Written by: Martin Lerma

  • Olivier Theyskens' Individual Path

    Olivier Theyskens recently showcased his second runway collection in Paris since re-launching his eponymous label and it was truly a sight for sore eyes. Though the previous collection was stronger, there was something profoundly refreshing about seeing someone of enormous talent pursue his own design ends, without feeling the need to latch on to the latest trends kicking around. It lacked some of the sharp editing of his prior outing, with silhouettes that seemed a bit disjointed from one look to the next and was perhaps poorly sequenced, but it did little to ruin the pleasure of the whole exercise.

    Theyskens is only 40 years old but has already enjoyed a meteoric career. He dropped out of design school in his native Belgium in 1997 to start a label that quickly garnered massive attention and the approval of many of fashion’s most powerful, namely Anna Wintour. The label operated for a few years before shuttering around the same time Theyskens began designing for the Parisian house Rochas.  There he further cemented his aesthetic codes of strict leather and wispy feathers that bordered on the sculptural.

    Olivier is perhaps best remembered for his years at Nina Ricci, which he revived through acclaimed shows and partnering with Reese Witherspoon for many red carpet appearances. A short tenure with Theory in New York followed before he disappeared only to eventually self-finance his return.

    A great designer has trademarks that go beyond the surface and Theyskens has them in abundance. Olivier's sense of fit is uniquely his with a softly draped bust and slim, elongated waist that never looks tight or restrictive, as exemplified by superb high-neck jackets in inky hues and flowy satin dresses. He also has a unique way of combining hard and soft elements, like the black patent python jacket over a bouncy white silk skirt in last season’s show. There is always a dark sense of romance with Victorian touches that read as mysterious and sensual in a manner that never feels overly reverential.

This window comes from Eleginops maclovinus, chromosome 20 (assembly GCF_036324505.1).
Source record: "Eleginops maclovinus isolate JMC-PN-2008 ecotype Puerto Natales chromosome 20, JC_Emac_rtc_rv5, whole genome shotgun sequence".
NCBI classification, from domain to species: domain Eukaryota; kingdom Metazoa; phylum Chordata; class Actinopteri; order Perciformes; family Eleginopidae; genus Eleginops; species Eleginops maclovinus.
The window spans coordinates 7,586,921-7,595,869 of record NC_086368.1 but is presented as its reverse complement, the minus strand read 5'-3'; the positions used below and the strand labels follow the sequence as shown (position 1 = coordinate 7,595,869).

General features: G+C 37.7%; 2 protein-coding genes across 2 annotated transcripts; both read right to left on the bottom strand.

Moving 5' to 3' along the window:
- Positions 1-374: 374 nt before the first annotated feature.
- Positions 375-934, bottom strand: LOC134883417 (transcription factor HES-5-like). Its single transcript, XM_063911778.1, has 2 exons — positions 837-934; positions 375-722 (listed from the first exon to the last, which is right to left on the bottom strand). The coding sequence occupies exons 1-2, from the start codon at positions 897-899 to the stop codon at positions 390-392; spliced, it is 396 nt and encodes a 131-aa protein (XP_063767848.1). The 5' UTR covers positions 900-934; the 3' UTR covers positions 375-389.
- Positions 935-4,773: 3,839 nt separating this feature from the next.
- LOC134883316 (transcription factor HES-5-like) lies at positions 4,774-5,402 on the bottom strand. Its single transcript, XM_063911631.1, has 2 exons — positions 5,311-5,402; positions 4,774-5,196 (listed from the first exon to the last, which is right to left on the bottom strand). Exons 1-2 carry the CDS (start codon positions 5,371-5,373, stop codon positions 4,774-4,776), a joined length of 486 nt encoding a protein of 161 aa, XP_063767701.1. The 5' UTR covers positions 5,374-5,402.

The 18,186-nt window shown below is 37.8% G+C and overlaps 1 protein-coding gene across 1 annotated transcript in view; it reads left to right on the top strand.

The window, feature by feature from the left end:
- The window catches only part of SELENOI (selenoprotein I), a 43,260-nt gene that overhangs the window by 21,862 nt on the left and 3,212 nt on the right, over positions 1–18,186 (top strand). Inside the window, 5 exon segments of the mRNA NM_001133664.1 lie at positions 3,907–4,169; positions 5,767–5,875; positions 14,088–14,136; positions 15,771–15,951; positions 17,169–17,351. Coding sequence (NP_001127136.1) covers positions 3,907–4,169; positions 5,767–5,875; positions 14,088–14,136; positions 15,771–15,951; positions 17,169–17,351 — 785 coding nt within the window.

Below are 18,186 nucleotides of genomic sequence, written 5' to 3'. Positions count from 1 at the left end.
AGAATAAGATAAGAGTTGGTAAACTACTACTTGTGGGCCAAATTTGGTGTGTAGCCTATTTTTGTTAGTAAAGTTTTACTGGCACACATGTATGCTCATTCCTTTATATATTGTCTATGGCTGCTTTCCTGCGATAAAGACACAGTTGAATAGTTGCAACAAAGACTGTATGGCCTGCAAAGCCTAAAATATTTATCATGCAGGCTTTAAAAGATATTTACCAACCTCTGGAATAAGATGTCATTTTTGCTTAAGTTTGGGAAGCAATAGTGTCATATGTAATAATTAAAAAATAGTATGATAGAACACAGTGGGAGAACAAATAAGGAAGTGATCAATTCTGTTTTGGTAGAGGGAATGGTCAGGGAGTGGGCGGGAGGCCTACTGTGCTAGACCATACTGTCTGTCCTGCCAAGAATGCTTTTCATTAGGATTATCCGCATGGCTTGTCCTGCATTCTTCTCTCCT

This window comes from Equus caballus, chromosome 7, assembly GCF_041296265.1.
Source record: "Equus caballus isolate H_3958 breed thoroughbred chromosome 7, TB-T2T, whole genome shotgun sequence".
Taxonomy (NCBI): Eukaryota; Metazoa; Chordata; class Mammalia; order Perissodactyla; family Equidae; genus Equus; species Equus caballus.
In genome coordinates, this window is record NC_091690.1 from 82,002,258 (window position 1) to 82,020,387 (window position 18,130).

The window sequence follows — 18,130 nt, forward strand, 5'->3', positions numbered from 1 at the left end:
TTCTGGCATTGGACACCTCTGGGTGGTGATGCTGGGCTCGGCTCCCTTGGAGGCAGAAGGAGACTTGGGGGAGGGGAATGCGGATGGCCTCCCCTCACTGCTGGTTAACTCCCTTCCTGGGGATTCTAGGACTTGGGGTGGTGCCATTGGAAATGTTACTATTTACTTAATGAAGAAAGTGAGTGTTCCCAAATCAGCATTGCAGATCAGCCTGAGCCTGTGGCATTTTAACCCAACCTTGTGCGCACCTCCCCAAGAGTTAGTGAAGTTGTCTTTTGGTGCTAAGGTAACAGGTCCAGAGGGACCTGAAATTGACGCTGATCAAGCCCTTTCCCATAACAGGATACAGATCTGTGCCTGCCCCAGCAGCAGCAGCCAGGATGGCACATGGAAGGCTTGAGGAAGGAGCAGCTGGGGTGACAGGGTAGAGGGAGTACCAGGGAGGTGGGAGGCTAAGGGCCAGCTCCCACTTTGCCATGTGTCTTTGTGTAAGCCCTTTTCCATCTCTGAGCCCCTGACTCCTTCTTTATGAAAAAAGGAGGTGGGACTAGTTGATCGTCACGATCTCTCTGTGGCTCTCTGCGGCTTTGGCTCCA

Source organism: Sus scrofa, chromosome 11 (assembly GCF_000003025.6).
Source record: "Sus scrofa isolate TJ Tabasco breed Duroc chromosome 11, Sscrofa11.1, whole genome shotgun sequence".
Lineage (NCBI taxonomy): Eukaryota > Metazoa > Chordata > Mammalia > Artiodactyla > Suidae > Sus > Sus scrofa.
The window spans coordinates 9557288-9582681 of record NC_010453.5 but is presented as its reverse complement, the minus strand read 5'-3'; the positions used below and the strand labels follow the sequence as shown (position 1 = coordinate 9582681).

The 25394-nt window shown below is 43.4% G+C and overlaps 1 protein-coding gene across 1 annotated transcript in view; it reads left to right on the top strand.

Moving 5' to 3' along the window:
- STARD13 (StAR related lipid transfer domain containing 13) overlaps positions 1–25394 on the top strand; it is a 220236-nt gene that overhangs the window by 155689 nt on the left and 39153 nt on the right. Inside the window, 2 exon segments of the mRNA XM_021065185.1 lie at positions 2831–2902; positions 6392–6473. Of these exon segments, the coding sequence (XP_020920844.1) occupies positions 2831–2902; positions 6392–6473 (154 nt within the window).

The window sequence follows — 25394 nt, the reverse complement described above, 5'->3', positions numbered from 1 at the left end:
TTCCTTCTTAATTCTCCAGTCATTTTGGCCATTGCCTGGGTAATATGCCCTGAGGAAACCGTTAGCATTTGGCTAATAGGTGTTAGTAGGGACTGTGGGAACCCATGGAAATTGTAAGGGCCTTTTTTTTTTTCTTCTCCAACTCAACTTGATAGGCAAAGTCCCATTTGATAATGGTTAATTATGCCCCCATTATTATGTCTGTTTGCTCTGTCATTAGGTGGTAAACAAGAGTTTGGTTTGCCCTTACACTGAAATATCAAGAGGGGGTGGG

I don’t advocate for every design student to launch her own label straight out of school, but it is wonderful to witness a revival that isn’t trying to conform to the heritage of a house whose founder is long dead. Was it Theyskens’ best work ever? Perhaps not, but it was exemplary nonetheless and remained above the fray for its ability to look within.

    Written by: Martin Lerma

  • Versace's New Era

    The murder of Gianni Versace has loomed large over the house that bears his name and, especially, Donatella, his sister and lifelong right-hand woman, for decades. Versace became known for a specific kind of Italian glamour--colorful, sexy and unabashedly luxurious. The use of modern chainmail to make gowns and reinterpretations of Warhol’s silkscreened portraits became symbols of the brand’s whip-smart vision. But Donatella has struggled to honor her brother without being trapped by his legacy, not to mention the parameters of the iconic look he created. That struggle often showed in the clothes with presentations that had flashes of brilliance but weren’t always consistent, something her personal battle with addiction made even more difficult. Once she rehabilitated herself, it took her time to find her footing, but now she’s finding a voice that’s translating her family’s heritage of sex appeal for a new age.

    For someone who grew up with JLo’s plunging necklines being synonymous with Versace, it took some time for my eyes to adjust to the new direction that began in earnest a couple of years ago. Where once there were slinky champagne-colored silk satin gowns with crystal embroidery, there are sporty tailored coats in black with smoky chiffon peeking out from beneath the hem, as was the case during Versace's Fall 2017 runway show.